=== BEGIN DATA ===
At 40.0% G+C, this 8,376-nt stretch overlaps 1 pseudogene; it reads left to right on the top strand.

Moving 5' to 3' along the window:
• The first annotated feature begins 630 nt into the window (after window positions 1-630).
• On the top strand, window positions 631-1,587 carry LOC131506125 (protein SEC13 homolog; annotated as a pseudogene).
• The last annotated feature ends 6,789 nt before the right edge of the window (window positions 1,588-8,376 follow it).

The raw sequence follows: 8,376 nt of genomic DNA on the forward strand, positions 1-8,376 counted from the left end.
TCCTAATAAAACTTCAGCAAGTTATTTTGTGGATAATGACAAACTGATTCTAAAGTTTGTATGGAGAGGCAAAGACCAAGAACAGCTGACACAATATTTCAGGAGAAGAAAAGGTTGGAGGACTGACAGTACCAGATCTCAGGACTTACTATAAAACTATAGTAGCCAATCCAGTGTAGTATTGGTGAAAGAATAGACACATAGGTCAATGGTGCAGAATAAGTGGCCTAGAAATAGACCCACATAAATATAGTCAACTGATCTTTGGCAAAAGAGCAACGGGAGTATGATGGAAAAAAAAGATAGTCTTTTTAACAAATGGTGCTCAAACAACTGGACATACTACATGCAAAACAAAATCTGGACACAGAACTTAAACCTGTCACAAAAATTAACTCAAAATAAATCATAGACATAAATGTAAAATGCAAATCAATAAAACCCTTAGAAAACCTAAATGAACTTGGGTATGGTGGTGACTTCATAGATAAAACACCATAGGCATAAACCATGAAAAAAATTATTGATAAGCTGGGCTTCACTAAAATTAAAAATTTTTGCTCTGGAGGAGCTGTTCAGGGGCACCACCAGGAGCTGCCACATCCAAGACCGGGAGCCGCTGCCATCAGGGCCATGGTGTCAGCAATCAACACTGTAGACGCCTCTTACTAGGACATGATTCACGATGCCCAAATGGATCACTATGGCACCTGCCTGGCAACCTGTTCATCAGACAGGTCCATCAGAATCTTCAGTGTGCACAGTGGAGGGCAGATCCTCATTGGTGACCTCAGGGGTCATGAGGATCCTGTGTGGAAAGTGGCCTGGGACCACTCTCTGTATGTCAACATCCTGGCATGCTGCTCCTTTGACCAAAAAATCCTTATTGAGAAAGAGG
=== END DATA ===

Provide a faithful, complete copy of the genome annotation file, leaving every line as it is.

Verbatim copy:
At 40.0% G+C, this 8,376-nt stretch overlaps 1 pseudogene; it reads left to right on the top strand.

Moving 5' to 3' along the window:
• The first annotated feature begins 630 nt into the window (after window positions 1-630).
• On the top strand, window positions 631-1,587 carry LOC131506125 (protein SEC13 homolog; annotated as a pseudogene).
• The last annotated feature ends 6,789 nt before the right edge of the window (window positions 1,588-8,376 follow it).

The raw sequence follows: 8,376 nt of genomic DNA on the forward strand, positions 1-8,376 counted from the left end.
TCCTAATAAAACTTCAGCAAGTTATTTTGTGGATAATGACAAACTGATTCTAAAGTTTGTATGGAGAGGCAAAGACCAAGAACAGCTGACACAATATTTCAGGAGAAGAAAAGGTTGGAGGACTGACAGTACCAGATCTCAGGACTTACTATAAAACTATAGTAGCCAATCCAGTGTAGTATTGGTGAAAGAATAGACACATAGGTCAATGGTGCAGAATAAGTGGCCTAGAAATAGACCCACATAAATATAGTCAACTGATCTTTGGCAAAAGAGCAACGGGAGTATGATGGAAAAAAAAGATAGTCTTTTTAACAAATGGTGCTCAAACAACTGGACATACTACATGCAAAACAAAATCTGGACACAGAACTTAAACCTGTCACAAAAATTAACTCAAAATAAATCATAGACATAAATGTAAAATGCAAATCAATAAAACCCTTAGAAAACCTAAATGAACTTGGGTATGGTGGTGACTTCATAGATAAAACACCATAGGCATAAACCATGAAAAAAATTATTGATAAGCTGGGCTTCACTAAAATTAAAAATTTTTGCTCTGGAGGAGCTGTTCAGGGGCACCACCAGGAGCTGCCACATCCAAGACCGGGAGCCGCTGCCATCAGGGCCATGGTGTCAGCAATCAACACTGTAGACGCCTCTTACTAGGACATGATTCACGATGCCCAAATGGATCACTATGGCACCTGCCTGGCAACCTGTTCATCAGACAGGTCCATCAGAATCTTCAGTGTGCACAGTGGAGGGCAGATCCTCATTGGTGACCTCAGGGGTCATGAGGATCCTGTGTGGAAAGTGGCCTGGGACCACTCTCTGTATGTCAACATCCTGGCATGCTGCTCCTTTGACCAAAAAATCCTTATTGAGAAAGAGG